Despite this Kimi managed to put the car in places where it had no right being. From Hungary to Italy he strung together four podiums. This included his win in Spa on a day where his Ferrari was only the fifth or sixth quickest car in the pack.
His fourth place at Suzuka was equally magnificent at a track where Ferrari were really expecting to be well down the order. Raikkonen showed his ability on the real driver circuits.
Raikkonen also had a few strong performances in the first half of the season in Bahrain and Monaco.
In the end Kimi only finished one point behind Hamilton in the championship, which was very impressive considering Mclaren was comfortably quicker than Ferrari in the second half of 2009.
4. Sebastian Vettel
In 2009 Sebastian Vettel propelled himself into F1’s elite, and proved that all the hype surrounding him in 2008 wasn’t for nothing. However there were ups and downs in his campaign.
In the wet in China he proved once again that he is F1’s new rain expert with a masterful performance. In Silverstone he was absolutely flawless with a dominant pole, race and fastest lap. He was untouchable. Japan was a weekend where plenty of drivers were making mistakes, but Vettel put together a breaktaking pole lap which included a few slides but unlike others he kept it together, and took a dominant pole position. His race performance was then faultless.
However Vettel did at times demonstrate his inexperience. He got himself in a needless incident with Robert Kubica in Melbourne when it may have been wiser to accept six points. He spun off in Malaysia. He destroyed the super-soft tyre in Monte-Carlo and whacked the barriers. In Istanbul he made a mistake on the opening lap whilst under pressure from Button.
If Vettel can deliver performances like he did in China, Silverstone and Suzuka every weekend, he will the driver everyone has to beat in future. However at the moment he is inconsistent, error prone and suffers under pressure. He also appears to only be at his best when he starts at the front. He is less effective in the middle of the pack.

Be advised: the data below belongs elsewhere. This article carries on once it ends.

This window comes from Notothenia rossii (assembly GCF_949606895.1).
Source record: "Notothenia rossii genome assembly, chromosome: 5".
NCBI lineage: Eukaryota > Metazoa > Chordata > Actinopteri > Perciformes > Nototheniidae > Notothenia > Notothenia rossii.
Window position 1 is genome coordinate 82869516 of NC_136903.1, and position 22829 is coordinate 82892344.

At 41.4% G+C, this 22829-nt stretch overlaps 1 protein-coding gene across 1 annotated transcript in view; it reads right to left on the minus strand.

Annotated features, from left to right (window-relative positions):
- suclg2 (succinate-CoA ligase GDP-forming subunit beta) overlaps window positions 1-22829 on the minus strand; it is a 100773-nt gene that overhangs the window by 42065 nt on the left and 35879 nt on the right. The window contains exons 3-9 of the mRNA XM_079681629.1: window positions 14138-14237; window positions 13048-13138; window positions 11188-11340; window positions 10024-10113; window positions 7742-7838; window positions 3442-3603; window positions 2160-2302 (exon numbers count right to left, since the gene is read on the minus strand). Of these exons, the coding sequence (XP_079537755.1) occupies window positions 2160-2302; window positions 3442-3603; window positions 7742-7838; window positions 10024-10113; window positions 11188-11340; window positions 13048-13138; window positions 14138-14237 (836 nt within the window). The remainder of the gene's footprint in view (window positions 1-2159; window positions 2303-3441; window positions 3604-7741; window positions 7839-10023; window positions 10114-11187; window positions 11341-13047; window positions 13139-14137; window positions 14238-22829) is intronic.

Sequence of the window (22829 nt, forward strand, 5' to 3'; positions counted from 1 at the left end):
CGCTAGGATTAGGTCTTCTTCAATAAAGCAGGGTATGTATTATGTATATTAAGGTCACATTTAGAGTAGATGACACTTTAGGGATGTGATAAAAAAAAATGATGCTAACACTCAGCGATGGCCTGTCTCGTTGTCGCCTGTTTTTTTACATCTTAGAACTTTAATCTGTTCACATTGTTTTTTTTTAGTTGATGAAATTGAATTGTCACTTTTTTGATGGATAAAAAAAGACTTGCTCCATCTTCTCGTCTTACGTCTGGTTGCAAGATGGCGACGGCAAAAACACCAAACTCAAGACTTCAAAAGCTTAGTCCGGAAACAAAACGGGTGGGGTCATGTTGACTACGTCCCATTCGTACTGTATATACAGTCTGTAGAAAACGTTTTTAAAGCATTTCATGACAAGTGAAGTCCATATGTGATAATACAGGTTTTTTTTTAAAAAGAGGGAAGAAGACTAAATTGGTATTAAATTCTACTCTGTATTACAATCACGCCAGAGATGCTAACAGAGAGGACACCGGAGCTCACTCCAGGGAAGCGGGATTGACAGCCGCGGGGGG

He is an exceptional talent, but not the finished article yet.
5. Mark Webber
This was a crunch season for Mark Webber. If he was thrashed by his young team mate then his chances of being in a top car in the future would surely be over.
However despite being beaten by Vettel over the season he certainly held his own, and was quicker at some races. In Germany he completely had the upper hand on Vettel all weekend long, and finally got that long awaited victory.
In Turkey, Britain, Germany and Hungary he scored 32 points out of 40 and was F1’s in form driver. He demonstrated the best form of his F1 career and overtook Vettel in the championship standings. Sadly after Hungary his consistency began to drop as well as some of his bad luck returning.
Webber also suffered in the opening races of the season because he was still recovering from his broken leg. If you had told Mark last November (when he had his accident) that he would win two races in 2009 he probably wouldn’t have believed it. Considering his injury it’s been a decent season for Mark. When he was at his best pace he showed he was potentially up there with F1’s elite.
* Please note that these are Daniel Chalmer’s opinions and not necessarily the views of YallaF1.com